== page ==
Class: Tuesdays and Thursdays, 3:30-4:45pm, WWH 102
Instructor: Robert Grimm, email@example.com
Office hours: Wednesdays, 2-3pm, 715 Broadway, room 711
TA: Ilya Rosenberg, account ilya in domain cs nyu edu
Office hours: Tuesdays, 5-6pm, 715 Broadway, room 1207
Grader: Theo Burry, firstname.lastname@example.org
[ Overview | Assignments | Syllabus | Compilers and Tools ]
Object-oriented programming is an undergraduate course on, ahem, object-oriented programming. The course covers how to structure large-scale software systems through object-oriented design, i.e., how to think about structuring such systems, patterns, i.e., how to leverage cookbook-like receipes that have worked for others, and programming, i.e., how to write the actual code. Object-oriented programming is powerful and popular, but, if abused, can also lead to unnecessarily complex and/or slow programs. Consequently, the primary goal of this course is to develop an appreciation for the benefits and costs of object-oriented programming. To this end, lectures introduce relevant concepts and assignments provide students with an opportunity to get their own hands muddy and to deepen their understanding.
Textbooks. We use both Java and C++ as programming languages. As a result, we rely on two required textbooks:
Exams. This course has both a mid-term, during class on 10/25/05, and a final exam.
Grading policy. The final grade is, approximately, composed of 40% for the assignments, 30% for the midterm, and 30% for the final exam. However, you cannot get an A if you hand in any assignment past the due date and time.
A word on academic integrity: Please familiarize yourself with the departmental statement on academic integrity. In accordance with departmental policy, any instance of academic dishonesty will result in an automatic F for the entire course.
Mailing list. Be sure to subscribe to the class mailing list v22_0470_001_fa05. Please send any questions to this list and not just the instructor and/or grader.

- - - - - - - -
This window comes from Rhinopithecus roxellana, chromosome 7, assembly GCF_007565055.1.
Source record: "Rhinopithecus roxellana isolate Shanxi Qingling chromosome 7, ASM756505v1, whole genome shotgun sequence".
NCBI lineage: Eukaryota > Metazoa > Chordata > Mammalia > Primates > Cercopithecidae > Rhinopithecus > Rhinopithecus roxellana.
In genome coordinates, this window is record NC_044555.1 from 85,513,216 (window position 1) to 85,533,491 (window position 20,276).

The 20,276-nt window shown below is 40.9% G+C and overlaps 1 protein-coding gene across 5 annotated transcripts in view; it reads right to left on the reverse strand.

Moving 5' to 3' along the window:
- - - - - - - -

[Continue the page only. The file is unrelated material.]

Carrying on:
javadoctools. If you prefer to use an integrated development environment (IDE), make sure the IDE of your choice is installed and you know how to use it.
javac, the Java compiler,
java, the Java virtual machine,
javadoc, the API documentation creator, and
javap, the Java disassembler; the API documentation; some differences between JDK 1.4 and 1.5 including the new
forloop and typed lists, e.g.,
toString()(which is inefficient and buggy without parentheses), the implementation of each node's
eval()method, and the implementation of the actual arithmetic operations. For the latter, we restructured
Valueas an abstract base class and moved the implementation of arithmetic operations into the class.
Valueinto an interface again; implementing exponentiation; adding a precondition to
integerValue(); introducing the visitor design pattern.
SwingUtilities.invokeLater(), and long-lasting operations.
iterator()method in terms of
get(); the implementation of our tree model adapter; the integration with our GUI.
make/Makefilefor your OS.
FloatValueand includes a make file that works on both Mac OS X and Cygwin (modulo
Eval.h; the binary operator class
Eval::BinaryOperatorand its concrete subclasses in
Eval::FloatValueas a node. We also fixed our reference-counting garbage collector.
reinterpret_cast, and old-style casts (bad!). We also started adding support for casts to
Ptr<T>and improved support for the injection operator. We also reviewed memory layout in our evaluator.
Consistent with the first textbook, we use the latest version of Java, Java 2 Platform Standard Edition 5.0, née JDK 1.5. Sun provides implementations for Windows, Linux, and Solaris. Apple provides an implementation for Mac OS X 10.4. Note that the API documentation for JDK 1.5 typically needs to be downloaded and installed separately (in the case of OS X 10.4, from the Apple Developer Connection). Further note that Apple's release does not replace version 1.4.2 shipping with OS X 10.4. Rather, you need to explicitly set your Terminal's path for version 1.5.0; this script may help.
For C++, we are standardizing on gcc, the GNU Compiler Collection, as a compiler. It is the default compiler for both Linux and Mac OS X. For Windows, you need a Unix environment, such as Cygwin. You are welcome to use a different compiler, but your assignments must compile and run with gcc.
You may find the following tools and resources useful:
make, the Java Makefile above, and Cygwin on Windows.